Help your child achieve success in school by teaching him/her organisational skills

The Cambridge dictionary defines “organisational skills” as the ability to use your time, energy, and resources in an effective way so that you achieve what you want. These can include both academic goals, such as achieving excellent results for each year of school, or personal goals like building a solid foundation for future study. However, despite the importance of good organisational skills among learners, many lack these necessary competencies throughout their lifetimes.

Successful learners focus on studying smarter rather than harder or longer. These skills enable them to focus on what matters and leave the rest for later or never. If organisational skills are important for success in business or the workplace, then they are important for school.

Very young learners who learn these organisational skills as early as possible, build very successful academic records. It is not for the gifted few. With the right skills, even an average student can excel in academics. Here’s how you can teach your very young learner how to be better organised for school:

1. Prepare for the day ahead

Many schools provide a timetable that learners will follow for the year. The timetable details the classes that each learner will attend each day. Have your child walk you through the planned school day and what classes they have on that day. Ask them what they did in each class the previous day and what they will be learning today. Do not take “I don’t know” as a valid answer. It is not. Push your child to find out what they will be working on and then ask them if they are prepared. Also, ask if they have all the necessary tools for the subjects, they will be doing that day. This way, learners build the habit of asking themselves questions about their day and how prepared they are for scheduled activities.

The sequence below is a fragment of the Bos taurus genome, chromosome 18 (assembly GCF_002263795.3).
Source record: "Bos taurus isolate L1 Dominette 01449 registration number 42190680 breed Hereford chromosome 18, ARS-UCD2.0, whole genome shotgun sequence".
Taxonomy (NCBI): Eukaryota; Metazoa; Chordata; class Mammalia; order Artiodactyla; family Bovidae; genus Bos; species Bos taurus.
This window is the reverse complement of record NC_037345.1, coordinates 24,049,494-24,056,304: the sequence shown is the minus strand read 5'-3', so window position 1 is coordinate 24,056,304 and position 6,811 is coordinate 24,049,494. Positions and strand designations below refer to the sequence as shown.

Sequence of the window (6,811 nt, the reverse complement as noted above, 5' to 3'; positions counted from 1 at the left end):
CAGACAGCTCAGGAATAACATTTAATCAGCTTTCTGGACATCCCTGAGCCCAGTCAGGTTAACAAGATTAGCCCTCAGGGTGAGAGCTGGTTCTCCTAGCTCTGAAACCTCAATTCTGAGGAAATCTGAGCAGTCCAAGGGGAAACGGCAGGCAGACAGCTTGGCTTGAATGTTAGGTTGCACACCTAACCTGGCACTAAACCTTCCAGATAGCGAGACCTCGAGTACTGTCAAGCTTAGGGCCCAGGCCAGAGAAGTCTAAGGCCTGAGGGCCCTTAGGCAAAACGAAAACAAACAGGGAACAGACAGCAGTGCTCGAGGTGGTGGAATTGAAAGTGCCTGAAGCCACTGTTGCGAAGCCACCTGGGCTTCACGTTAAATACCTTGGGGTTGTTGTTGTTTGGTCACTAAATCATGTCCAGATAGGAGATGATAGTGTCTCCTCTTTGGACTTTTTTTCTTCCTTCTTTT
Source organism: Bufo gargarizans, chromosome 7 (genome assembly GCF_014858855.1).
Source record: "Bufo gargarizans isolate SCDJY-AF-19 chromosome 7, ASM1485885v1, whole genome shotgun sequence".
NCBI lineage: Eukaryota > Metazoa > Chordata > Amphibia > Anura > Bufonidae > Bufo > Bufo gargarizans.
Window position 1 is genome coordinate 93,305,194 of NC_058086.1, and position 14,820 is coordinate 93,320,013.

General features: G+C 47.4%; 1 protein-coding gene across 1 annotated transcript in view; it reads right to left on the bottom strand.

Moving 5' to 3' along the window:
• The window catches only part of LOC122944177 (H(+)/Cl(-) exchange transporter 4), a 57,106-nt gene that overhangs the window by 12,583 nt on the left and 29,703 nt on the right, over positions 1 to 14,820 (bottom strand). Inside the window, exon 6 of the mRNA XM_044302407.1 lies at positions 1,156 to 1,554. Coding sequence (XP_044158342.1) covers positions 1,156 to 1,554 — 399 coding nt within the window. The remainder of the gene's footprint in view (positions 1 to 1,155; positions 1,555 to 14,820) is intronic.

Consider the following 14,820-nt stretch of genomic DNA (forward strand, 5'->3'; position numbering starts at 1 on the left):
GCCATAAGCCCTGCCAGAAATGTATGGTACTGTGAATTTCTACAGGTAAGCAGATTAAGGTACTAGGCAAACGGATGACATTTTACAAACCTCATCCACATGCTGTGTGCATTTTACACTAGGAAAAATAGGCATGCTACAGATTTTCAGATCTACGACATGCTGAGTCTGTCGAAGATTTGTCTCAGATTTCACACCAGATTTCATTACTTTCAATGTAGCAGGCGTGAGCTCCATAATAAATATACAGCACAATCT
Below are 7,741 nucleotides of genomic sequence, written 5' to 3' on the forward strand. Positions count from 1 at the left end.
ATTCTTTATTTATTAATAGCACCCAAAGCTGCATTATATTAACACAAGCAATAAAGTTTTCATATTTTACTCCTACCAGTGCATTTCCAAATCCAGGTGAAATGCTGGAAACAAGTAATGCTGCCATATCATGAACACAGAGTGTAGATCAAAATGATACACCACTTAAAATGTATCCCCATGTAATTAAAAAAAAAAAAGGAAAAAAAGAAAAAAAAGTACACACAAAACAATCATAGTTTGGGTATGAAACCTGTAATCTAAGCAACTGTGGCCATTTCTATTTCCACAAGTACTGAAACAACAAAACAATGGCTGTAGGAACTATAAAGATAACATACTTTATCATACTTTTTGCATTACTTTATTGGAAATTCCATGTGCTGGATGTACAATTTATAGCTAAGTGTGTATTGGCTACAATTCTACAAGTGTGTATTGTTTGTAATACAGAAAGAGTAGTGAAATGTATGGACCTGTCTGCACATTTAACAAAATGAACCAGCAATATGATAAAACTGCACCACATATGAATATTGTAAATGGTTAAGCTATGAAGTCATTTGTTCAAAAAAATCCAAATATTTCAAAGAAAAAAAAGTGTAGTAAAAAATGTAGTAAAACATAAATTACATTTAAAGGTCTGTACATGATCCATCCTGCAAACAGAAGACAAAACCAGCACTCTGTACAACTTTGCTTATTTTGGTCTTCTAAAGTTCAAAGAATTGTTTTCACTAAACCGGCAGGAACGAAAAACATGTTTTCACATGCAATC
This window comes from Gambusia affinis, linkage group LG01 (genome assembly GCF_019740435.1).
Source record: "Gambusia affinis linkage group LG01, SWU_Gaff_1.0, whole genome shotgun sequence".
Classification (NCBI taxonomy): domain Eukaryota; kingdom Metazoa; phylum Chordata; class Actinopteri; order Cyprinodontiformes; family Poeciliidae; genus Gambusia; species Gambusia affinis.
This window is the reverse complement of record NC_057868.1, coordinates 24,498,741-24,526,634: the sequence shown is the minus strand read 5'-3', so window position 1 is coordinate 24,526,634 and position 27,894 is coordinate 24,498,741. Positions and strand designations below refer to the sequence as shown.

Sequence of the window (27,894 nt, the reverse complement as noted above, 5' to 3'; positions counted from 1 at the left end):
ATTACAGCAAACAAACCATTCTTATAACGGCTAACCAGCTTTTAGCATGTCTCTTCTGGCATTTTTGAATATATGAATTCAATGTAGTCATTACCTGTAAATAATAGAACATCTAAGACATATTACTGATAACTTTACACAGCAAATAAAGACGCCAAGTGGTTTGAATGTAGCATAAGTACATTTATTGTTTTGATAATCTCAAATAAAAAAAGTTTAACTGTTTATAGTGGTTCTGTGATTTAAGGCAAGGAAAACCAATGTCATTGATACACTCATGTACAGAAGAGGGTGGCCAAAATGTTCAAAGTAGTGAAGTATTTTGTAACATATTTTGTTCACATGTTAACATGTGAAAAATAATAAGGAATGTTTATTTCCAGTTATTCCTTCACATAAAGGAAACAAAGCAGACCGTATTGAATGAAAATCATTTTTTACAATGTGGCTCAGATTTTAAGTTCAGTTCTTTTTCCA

2. Make a daily list and schedule

Daily lists are very helpful. Not only do they help you break down each task that you need to accomplish, but they also give you the satisfaction that comes with ticking them off your list. Lists will help your child not feel overwhelmed by the workload as they can clearly outline what needs completion. Beyond making a list, we encourage you to help your child take it a step further – schedule your list. Scheduling involves setting a start and end time for each task that needs to complete. This helps your child learn how to prioritise and how to manage their limited time. When they schedule playtime, they can relax and do their homework because they know that the time for playing is coming.

3. Get it done. Do it Right.

It is not enough to have a list and schedule, learners must actually do the work on the list. The satisfaction of ticking things off the list should come as a reward for completing tasks at an acceptable level. Of course, Learners would want to rush through homework and studying tasks so they can get to play. The habit that you want to encourage is both quantity and quality in the time spent and work is done. That is, if homework has 30 minutes allocated, they should take 30 minutes to do it. Should they finish early, that’s great! They must then use the remaining time to check the correctness of their work and complete previously incomplete work. It must be done, and it must be done right.

These three actions will go a long way in teaching your child key organisational skills for success in school. They will start each day prepared. When learners are prepared for the day, they perform better in school. They don’t waste time looking for resources for each activity because they have packed everything they need. They spend their time effectively, because they know what they must do and that they do not have all day to do it. It gives them control over their own days and teaches them responsibility for their lives.

Click here to download a template you can use to help your child create their daily work plan.

Add a Comment

Your email address will not be published.